My Father Was a Wanderer
Our Torah portion this Shabbat contains one of the only fixed prayers in the Torah. It is to be recited in the midst of the ritual of bringing the first fruits to the Temple.
The Mishna describes the celebration of this ritual. People would gather in their villages and towns for a night of merriment before beginning the pilgrimage to Jerusalem. The next morning, accompanied by flute player, followed by an ox with golden horns, they made their way to the Temple. People stood at the sides of the roads cheering as the pilgrims marched into Jerusalem with their offerings, welcoming them to the holy city. When the pilgrims reached the Temple, the Levites burst into song and then, in the midst of all the joy, celebration and levity, the pilgrims approached the altar and recited the prayer, (familiar to us from its use in the Pesach seder) “My father was a wandering Aramean. He went down to Egypt with meager numbers and sojourned there…the Egyptians dealt harshly with us …we cried to Adonai…Adonai heard our plea…freed us from Egypt and gave us this land…now I bring the first fruits of the soil which You Adonai gave to me.”
How incredibly powerful, after the party, the celebration, the wonderful high that the pilgrims must have been on, they recite a prayer in the first person, recalling the oppression of the past and acknowledging that their bounty and freedom is not because of their own merit but because of God’s grace.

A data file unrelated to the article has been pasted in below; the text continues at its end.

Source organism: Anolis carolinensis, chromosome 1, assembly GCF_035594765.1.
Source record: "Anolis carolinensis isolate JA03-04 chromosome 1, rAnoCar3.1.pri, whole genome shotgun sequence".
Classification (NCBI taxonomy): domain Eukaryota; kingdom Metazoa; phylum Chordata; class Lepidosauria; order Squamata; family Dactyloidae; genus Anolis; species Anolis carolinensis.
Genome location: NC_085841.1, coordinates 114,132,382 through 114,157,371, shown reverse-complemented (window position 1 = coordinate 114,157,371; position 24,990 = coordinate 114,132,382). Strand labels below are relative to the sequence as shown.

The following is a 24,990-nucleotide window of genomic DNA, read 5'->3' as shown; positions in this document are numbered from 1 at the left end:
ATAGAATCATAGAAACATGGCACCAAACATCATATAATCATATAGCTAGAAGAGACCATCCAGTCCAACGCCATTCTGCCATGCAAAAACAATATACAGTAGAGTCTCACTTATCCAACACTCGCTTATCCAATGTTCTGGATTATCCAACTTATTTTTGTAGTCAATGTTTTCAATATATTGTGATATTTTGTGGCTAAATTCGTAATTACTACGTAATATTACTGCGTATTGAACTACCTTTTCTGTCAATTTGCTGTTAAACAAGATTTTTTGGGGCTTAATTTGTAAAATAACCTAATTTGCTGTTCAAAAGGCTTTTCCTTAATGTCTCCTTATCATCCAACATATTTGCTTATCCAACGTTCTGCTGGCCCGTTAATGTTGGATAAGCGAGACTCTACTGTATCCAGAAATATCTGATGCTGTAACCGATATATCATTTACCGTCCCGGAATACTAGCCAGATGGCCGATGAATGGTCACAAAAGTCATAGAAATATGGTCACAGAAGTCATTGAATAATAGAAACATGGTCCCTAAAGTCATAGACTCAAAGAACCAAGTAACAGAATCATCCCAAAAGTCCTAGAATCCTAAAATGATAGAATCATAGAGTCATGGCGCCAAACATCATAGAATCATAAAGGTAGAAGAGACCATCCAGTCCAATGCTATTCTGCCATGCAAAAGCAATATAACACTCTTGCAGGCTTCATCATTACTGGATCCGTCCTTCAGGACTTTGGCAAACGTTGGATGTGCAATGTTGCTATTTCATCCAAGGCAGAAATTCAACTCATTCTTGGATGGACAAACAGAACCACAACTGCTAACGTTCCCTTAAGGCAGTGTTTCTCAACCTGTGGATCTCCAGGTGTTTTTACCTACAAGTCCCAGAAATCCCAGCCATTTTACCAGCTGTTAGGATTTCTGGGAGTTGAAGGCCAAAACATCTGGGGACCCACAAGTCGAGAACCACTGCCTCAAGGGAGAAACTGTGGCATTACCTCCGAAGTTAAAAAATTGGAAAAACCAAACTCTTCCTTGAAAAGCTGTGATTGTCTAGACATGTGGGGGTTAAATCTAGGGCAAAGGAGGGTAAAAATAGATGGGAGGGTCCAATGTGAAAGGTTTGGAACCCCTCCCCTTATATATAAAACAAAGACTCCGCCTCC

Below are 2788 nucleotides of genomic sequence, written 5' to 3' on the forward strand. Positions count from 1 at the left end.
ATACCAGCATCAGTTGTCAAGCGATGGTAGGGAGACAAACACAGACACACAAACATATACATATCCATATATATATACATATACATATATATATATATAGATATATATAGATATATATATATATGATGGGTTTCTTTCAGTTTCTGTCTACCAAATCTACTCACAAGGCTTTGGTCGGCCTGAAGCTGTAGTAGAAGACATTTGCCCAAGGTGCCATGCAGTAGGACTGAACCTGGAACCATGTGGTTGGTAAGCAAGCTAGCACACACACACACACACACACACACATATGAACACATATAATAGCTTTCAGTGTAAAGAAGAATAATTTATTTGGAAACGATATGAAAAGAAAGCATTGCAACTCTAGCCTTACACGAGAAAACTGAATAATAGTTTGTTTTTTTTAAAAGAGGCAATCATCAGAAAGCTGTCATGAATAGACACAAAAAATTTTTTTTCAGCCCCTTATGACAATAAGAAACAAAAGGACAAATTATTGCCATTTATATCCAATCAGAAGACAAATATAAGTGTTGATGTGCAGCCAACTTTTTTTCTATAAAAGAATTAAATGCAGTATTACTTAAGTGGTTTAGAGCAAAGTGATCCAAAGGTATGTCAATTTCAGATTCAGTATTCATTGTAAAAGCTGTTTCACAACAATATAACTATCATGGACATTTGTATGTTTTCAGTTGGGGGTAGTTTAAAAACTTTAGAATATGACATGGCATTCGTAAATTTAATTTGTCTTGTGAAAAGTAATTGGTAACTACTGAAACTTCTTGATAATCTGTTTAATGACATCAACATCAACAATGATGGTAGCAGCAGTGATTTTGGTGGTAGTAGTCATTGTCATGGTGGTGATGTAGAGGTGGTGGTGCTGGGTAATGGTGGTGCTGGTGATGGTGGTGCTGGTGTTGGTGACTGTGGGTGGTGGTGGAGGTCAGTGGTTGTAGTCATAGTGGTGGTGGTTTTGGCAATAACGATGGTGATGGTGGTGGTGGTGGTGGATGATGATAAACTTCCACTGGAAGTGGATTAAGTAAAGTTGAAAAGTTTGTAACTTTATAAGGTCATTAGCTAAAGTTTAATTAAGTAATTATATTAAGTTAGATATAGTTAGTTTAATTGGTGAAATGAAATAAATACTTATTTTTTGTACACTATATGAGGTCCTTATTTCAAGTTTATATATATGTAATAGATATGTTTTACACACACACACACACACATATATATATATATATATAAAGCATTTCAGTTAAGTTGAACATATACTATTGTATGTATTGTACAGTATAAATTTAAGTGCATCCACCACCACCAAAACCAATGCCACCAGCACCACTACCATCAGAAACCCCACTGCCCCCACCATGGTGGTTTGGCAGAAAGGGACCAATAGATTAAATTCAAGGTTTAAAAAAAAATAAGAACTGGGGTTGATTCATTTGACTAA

Many commentators of the Torah have discussed these verses, this ritual and its meaning. Martin Buber notes that it is central that people are required to say “MY father…” it is not a prayer written in plural, it is personal, a direct link between the pilgrim and their history. At this crucial and significant moment the person is, through their words, joining hands across time and claiming their own place in history. But more than that, they recall, not the triumphs of our beginnings but the degradation, the humiliation, the suffering. In our moments of greatest joy, we are reminded that we had humble beginnings, that we have not always been so fortunate and that we should count our blessings.
Maimonides goes further and says the recitation is an antidote to materialism. He says: “People who amass fortunes and live in comfort often fall victim to self centered excesses and arrogance. They tend to abandon ethical considerations because of increasingly selfish concerns…bringing the baskets and reciting the prayer promotes humility.” (A Torah Commentary for our Times translation pg 159) Rashbam however believes that the significance lies in the fact that each person had to bring their own basket and recite the prayer. They could not deputize someone else, they all had to have the experience of saying: “My father was a wandering Aramean…” He suggests that as a result, the moment is life transforming for the pilgrim, they begin to see the world from a different perspective, remembering their beginnings, putting their own good fortune in the context of their former suffering. Reminding them, especially during the good times, to connect with and reach out to those who are where they once were.
We too must remember that our ancestors were wandering Arameans, that we were persecuted and oppressed, we suffered and we searched for a safe haven, a place where we could be sheltered and protected. As we read these passages this Shabbat, we look around us and see the asylum seeker policies of the two major parties forgetting our obligation to care for the stranger, to reach out and offer shelter. Instead we see an atmosphere which is heavy with the rhetoric of fear. I pray that we can find a way, through our remembering, to open our hearts to the suffering of others and speak out to create a way for our country to have secure borders whilst also treating all who seek a new life here with dignity and compassion.